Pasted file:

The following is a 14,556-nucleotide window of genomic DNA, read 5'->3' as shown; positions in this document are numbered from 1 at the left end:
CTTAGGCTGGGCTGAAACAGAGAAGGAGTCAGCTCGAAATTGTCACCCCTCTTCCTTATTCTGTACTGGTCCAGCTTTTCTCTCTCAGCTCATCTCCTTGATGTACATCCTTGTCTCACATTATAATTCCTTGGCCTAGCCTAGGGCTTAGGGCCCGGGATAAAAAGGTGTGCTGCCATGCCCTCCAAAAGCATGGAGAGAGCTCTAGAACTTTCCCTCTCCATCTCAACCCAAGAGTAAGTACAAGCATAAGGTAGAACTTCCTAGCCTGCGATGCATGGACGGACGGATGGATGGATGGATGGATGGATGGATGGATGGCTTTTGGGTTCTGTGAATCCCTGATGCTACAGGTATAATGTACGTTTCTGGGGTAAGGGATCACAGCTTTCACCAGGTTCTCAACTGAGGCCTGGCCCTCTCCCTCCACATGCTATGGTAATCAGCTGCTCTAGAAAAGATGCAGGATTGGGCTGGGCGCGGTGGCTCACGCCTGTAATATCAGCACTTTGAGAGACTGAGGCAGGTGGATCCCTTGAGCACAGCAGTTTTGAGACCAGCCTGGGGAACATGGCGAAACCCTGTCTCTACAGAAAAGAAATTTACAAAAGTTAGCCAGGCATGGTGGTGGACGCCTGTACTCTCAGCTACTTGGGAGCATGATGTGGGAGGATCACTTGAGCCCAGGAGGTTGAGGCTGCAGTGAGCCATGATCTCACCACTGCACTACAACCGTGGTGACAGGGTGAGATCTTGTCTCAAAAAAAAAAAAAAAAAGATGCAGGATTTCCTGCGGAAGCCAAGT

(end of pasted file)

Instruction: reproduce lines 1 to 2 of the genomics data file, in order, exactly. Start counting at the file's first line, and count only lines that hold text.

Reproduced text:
The following is a 14,556-nucleotide window of genomic DNA, read 5'->3' as shown; positions in this document are numbered from 1 at the left end:
CTTAGGCTGGGCTGAAACAGAGAAGGAGTCAGCTCGAAATTGTCACCCCTCTTCCTTATTCTGTACTGGTCCAGCTTTTCTCTCTCAGCTCATCTCCTTGATGTACATCCTTGTCTCACATTATAATTCCTTGGCCTAGCCTAGGGCTTAGGGCCCGGGATAAAAAGGTGTGCTGCCATGCCCTCCAAAAGCATGGAGAGAGCTCTAGAACTTTCCCTCTCCATCTCAACCCAAGAGTAAGTACAAGCATAAGGTAGAACTTCCTAGCCTGCGATGCATGGACGGACGGATGGATGGATGGATGGATGGATGGATGGATGGCTTTTGGGTTCTGTGAATCCCTGATGCTACAGGTATAATGTACGTTTCTGGGGTAAGGGATCACAGCTTTCACCAGGTTCTCAACTGAGGCCTGGCCCTCTCCCTCCACATGCTATGGTAATCAGCTGCTCTAGAAAAGATGCAGGATTGGGCTGGGCGCGGTGGCTCACGCCTGTAATATCAGCACTTTGAGAGACTGAGGCAGGTGGATCCCTTGAGCACAGCAGTTTTGAGACCAGCCTGGGGAACATGGCGAAACCCTGTCTCTACAGAAAAGAAATTTACAAAAGTTAGCCAGGCATGGTGGTGGACGCCTGTACTCTCAGCTACTTGGGAGCATGATGTGGGAGGATCACTTGAGCCCAGGAGGTTGAGGCTGCAGTGAGCCATGATCTCACCACTGCACTACAACCGTGGTGACAGGGTGAGATCTTGTCTCAAAAAAAAAAAAAAAAAGATGCAGGATTTCCTGCGGAAGCCAAGT